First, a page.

The outer tine material comprising the tip portion 100 can be manufactured using a soft, flexible and compressible material such as Versaflex ST1025-X, as available from GLS Corporation, however, it should also be recognized that nearly any thermoplastic elastomer, santoprene rubber or other material having similar characteristics could be substituted. Moreover, the selection of such a material should also be directed to the particular application. For example, in a scalp type product application a durometer hardness between about 10 Shore A to about 80 Shore A, and better yet between about 35 Shore A and about 50 Shore A, might be desired, wherein durometer hardness is measured based on initial indentation of the material or indentation after a specified period of time.
Moreover, it should be noted that the outer tine material from which the application tines 60 and dummy tine(s) 65 are manufactured, might be chosen so as to have a high coefficient of friction prior to dispensing a fluid from the applicator 10, and upon dispensing the fluid, the coefficient of friction may be reduced to allow the tines to easily move over the surface being treated. Such friction characteristics might improve the product application process and improve the overall efficiency and acceptability of the applicator. In an alternate embodiment for scalp or other head treatments, the outer tine material could also be treated with a slip agent to reduce the coefficient of friction such that the tines could be readily combed through hair on the skin or scalp.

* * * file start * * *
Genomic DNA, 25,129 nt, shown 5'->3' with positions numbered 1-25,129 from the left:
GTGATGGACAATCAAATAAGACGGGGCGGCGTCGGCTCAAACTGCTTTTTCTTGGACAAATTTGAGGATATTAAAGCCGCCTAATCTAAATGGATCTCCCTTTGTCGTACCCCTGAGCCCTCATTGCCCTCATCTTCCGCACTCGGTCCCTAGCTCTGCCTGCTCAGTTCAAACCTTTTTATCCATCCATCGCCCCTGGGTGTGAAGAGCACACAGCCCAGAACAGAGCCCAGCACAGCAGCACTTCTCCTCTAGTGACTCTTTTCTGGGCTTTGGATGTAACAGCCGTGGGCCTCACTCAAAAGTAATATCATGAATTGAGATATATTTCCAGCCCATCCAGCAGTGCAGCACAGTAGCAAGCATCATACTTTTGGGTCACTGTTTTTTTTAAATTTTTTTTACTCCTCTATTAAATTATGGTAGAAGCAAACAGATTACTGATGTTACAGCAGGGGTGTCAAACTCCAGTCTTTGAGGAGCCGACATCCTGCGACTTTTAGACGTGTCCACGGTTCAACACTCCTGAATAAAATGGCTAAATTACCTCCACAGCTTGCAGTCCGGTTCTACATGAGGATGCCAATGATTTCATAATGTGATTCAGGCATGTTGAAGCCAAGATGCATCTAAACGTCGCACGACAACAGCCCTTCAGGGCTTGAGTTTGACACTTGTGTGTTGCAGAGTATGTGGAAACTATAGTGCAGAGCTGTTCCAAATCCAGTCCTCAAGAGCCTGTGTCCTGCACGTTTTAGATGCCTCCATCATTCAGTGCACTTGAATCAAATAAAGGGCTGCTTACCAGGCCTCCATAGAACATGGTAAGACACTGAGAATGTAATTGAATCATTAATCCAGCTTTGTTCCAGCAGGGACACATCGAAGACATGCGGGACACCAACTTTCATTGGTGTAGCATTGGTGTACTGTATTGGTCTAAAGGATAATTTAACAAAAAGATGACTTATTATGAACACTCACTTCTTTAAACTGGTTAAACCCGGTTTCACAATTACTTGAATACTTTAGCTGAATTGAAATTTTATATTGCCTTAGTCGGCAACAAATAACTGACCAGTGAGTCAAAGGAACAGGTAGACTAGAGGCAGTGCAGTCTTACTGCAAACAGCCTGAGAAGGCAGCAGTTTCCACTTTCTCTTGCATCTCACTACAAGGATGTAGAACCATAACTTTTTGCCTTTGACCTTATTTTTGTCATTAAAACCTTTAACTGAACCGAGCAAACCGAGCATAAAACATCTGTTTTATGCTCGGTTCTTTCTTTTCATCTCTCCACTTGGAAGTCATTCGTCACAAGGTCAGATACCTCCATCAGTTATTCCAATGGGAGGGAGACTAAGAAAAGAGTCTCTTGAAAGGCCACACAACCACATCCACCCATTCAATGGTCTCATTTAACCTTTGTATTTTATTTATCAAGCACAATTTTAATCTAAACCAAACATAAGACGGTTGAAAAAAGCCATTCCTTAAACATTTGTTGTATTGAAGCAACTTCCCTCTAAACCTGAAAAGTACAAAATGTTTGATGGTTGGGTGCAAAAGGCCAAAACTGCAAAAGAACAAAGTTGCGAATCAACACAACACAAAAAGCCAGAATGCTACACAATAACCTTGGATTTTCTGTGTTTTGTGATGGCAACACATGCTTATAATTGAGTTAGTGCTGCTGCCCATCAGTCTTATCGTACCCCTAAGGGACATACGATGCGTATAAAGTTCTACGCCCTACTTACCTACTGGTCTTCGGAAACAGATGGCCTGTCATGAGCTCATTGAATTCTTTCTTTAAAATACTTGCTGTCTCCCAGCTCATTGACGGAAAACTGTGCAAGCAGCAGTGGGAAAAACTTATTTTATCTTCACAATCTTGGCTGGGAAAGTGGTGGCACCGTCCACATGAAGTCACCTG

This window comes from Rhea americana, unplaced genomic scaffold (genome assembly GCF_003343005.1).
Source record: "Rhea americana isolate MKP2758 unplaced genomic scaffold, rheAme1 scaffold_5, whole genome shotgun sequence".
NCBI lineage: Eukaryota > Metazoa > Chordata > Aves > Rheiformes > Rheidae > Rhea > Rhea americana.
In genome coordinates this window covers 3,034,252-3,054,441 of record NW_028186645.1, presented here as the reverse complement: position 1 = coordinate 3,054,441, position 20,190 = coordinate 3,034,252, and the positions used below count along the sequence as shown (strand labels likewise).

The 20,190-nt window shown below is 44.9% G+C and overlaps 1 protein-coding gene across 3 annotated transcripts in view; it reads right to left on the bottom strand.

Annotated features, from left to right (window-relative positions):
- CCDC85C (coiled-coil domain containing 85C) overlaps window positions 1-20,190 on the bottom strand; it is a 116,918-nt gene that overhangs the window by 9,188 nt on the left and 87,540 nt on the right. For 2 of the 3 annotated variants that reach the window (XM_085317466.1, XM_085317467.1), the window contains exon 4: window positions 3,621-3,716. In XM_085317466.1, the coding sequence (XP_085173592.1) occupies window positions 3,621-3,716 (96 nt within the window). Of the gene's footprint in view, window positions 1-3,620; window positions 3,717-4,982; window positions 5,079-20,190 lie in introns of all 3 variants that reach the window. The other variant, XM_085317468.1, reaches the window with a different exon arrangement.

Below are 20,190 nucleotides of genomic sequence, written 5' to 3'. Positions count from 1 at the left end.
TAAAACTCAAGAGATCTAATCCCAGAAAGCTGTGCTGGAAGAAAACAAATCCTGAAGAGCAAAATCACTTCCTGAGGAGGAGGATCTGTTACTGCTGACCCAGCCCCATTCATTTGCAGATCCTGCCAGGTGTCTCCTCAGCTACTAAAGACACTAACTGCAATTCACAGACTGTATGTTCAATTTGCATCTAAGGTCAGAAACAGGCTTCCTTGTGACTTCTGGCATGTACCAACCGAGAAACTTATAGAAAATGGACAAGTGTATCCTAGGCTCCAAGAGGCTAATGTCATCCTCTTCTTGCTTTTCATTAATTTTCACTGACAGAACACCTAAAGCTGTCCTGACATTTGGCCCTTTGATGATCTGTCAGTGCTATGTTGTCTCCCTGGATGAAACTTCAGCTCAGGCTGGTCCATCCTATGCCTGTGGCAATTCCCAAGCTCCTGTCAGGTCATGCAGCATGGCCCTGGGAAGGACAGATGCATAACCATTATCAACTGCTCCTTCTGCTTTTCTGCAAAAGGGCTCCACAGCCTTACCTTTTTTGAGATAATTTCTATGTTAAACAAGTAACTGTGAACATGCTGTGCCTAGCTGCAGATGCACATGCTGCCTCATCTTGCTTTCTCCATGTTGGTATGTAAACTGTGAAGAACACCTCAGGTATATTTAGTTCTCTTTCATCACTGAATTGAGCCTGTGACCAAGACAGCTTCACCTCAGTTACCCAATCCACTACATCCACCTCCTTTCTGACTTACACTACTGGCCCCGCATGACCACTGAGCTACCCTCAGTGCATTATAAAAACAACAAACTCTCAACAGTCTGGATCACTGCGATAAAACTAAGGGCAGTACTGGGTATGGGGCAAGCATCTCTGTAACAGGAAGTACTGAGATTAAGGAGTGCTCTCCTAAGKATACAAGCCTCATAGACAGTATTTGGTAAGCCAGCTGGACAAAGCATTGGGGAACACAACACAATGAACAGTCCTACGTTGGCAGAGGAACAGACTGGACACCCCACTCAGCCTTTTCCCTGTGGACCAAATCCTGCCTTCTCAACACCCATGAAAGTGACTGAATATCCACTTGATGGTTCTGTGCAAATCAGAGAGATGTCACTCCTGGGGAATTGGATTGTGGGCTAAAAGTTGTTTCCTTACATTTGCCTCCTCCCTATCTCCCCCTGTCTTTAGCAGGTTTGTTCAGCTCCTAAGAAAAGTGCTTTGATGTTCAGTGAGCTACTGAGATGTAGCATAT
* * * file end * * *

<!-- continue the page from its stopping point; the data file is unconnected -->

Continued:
While it is possible to create an improved fluid applicator 10 without a central dummy tine 65, the dummy tine 65 can be an important part of the two-shot manufacturing process described, because the tine 65 allows for hot-tip gating in the center (or at another desirable location) of the tine arrangement. Without a center tine 65, center gating might not otherwise be practical because of the compactness of the tine arrangement. Moreover, due to the central location of the dummy tine 65, knit lines can be avoided, which should provide for improved aesthetics and integrity of the application area 70. However, it should also be recognized that an improved fluid applicator 10 could be manufactured, wherein the center-tine 65 could not only be used for the injection molding process, but could also be configured to become a dispensing tine.